At Nature Center, an aid worker recognized my HATR hat and insisted I take a picture with her so she could share with Emily. I have no idea who this lady was, but I knew Emily as well as Emily’s propensity for group selfies at Huntsville State Park runs.
Cruising through the race, I felt great hitting just in front of my time goals. I had planned to take an Advil at the start of Loop 2, but forgot since I was feeling so well. I did grab a dose at the start of the 3rd loop as my hip joints were flaring a bit. The only other dose I took was a half dose at Damnation on lap 4.
I was running unbelievably relaxed and under control. I guess it simply comes with experience, but I knew what the race was all about. I knew how I needed to run for myself to finish. I was fully prepared mentally and knew what my body needed physically. Shockingly at the start of loop 2 I was 18 minutes ahead of schedule of my anticipated pace to finish under 24 hours. I had never accomplished this goal. A sub-24 was always my “A” goal, but I never truly believed I could do it.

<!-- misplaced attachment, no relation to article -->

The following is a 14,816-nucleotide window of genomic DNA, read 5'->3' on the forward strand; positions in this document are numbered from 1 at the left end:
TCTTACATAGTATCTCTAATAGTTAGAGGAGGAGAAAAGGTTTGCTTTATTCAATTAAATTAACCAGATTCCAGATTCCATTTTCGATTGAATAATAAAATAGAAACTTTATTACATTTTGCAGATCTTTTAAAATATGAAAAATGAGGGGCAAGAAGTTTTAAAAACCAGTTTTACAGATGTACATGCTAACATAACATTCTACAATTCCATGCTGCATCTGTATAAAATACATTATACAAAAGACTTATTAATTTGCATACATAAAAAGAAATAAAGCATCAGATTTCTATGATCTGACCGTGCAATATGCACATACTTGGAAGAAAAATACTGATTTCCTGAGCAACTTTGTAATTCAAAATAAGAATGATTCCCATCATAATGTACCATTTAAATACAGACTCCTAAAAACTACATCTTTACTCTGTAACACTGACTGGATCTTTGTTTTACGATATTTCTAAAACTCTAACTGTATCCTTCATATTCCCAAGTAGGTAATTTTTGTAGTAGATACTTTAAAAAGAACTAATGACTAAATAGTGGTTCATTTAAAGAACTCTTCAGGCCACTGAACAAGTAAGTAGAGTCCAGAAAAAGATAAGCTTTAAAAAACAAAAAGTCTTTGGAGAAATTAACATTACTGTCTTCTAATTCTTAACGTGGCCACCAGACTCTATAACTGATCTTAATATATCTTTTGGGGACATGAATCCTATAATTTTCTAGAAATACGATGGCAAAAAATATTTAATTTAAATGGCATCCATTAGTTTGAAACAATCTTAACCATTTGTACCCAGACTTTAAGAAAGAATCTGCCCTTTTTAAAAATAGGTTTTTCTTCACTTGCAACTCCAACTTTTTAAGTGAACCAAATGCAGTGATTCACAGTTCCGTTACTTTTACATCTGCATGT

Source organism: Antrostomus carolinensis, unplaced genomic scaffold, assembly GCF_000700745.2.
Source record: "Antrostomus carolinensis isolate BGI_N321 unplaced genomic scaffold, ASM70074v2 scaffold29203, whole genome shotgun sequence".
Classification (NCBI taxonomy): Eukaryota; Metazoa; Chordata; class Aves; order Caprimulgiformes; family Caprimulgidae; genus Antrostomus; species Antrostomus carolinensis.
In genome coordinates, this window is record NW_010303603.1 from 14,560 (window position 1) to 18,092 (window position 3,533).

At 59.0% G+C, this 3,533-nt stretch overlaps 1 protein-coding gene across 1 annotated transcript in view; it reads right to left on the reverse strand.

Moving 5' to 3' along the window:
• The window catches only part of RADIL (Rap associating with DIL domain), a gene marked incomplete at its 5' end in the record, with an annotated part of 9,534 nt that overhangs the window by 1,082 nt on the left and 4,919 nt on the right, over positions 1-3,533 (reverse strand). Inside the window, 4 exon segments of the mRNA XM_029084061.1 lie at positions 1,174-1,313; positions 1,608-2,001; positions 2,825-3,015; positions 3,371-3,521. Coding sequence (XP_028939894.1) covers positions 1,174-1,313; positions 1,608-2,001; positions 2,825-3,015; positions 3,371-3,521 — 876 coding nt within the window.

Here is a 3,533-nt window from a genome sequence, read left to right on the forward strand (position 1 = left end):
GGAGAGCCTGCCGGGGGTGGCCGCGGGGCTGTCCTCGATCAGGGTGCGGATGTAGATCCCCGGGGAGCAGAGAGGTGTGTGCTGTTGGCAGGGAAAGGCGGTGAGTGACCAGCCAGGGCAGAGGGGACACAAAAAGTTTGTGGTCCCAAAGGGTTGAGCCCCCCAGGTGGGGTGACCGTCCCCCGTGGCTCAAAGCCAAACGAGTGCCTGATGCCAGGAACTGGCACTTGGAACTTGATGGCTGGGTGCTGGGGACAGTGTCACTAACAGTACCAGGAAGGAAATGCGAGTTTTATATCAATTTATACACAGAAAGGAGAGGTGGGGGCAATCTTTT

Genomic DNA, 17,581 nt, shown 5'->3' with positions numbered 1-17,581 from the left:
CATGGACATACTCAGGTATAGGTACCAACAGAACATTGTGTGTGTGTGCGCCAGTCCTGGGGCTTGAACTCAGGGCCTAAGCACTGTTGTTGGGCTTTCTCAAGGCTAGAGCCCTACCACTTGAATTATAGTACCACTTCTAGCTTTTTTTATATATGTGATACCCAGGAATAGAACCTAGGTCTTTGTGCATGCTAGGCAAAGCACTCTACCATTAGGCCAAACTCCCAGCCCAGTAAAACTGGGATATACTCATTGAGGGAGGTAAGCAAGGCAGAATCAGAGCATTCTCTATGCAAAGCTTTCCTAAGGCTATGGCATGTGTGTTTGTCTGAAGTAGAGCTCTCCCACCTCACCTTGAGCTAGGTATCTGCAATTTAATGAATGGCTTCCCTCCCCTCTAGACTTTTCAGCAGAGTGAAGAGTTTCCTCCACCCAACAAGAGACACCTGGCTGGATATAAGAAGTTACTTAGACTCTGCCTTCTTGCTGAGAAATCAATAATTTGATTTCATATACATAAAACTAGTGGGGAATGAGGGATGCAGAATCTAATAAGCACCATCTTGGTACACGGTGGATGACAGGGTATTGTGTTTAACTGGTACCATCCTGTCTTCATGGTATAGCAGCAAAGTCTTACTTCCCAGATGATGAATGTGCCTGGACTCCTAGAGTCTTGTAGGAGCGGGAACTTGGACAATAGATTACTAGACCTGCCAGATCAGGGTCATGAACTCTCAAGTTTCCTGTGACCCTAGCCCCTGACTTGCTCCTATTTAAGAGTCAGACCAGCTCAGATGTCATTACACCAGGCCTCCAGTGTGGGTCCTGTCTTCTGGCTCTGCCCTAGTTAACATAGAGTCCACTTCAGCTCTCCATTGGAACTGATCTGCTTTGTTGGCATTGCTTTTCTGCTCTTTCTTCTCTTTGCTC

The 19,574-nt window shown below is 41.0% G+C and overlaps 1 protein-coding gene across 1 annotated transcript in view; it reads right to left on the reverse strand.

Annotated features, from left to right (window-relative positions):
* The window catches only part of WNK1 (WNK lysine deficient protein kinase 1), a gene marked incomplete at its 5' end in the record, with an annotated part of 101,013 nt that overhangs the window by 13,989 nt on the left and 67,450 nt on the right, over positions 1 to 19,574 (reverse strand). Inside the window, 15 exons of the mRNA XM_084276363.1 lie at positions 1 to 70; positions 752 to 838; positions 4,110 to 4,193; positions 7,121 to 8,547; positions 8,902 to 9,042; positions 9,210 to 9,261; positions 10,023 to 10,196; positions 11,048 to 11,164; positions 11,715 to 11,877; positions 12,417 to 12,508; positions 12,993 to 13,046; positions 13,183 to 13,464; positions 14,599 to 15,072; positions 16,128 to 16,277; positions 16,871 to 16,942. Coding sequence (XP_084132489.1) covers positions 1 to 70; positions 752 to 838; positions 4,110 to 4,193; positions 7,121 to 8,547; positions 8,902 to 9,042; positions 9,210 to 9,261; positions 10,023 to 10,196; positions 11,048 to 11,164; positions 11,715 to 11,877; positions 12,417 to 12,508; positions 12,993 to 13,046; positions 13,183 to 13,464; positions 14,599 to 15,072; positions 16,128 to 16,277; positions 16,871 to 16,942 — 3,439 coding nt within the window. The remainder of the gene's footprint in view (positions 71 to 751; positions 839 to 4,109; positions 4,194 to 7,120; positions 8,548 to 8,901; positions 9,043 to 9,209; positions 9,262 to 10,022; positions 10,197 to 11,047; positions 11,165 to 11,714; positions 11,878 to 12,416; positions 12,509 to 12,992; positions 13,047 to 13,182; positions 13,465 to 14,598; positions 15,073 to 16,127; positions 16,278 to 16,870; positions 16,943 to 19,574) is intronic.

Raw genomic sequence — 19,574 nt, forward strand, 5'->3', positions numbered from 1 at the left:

The third loop was uneventful. Just kept banging away on the mileage. Passed 50 miles at the 10:15 mark, matching the finish time of my first ever 50-mile race just 3 years ago and that was a pancake flat race! I have come so far. At the end of that first 50 miler I couldn’t hardly walk. Now I was prepared to run the distance again without stopping.
Through three loops everything had gone so well. I knew I had a chance. I only had to get to the fifth and final loop. Then I would have my secret weapon waiting in the form of my pacer, Daniel!
But not so fast, I needed to finish number 4 first and it started with a skate on the edge of disaster. While at the tent preparing to go out for number 4 and 23 minutes ahead of schedule, I was changing my socks per plan, but found out I was empty of Trail Toes! My feet are my number one priority in these races. I planned to change socks each loop and as part of that, apply Trail Toes. Luckily a savior and fellow HATR, Cecilia, was there and picked up a brand new jar of the anti-friction paste. Whew! But there was another issue, my watch had died around 16 hours. I had thought I had changed the settings to run for 25 hours, but alas it was dead. I plugged it into the charging stick and left it at Dogwood in my bag. I would run the 4th loop, in the dark, through miles 60-80 alone and without reference to time or distance. The other diversion from plan was that I learned at the trail briefing that as a USATF runner, headphones were not allowed. I had planned to use my iPod to help motivate me during this critical time. I’m always afraid of mile 62 as it was the distance of my first DNF that still haunts me.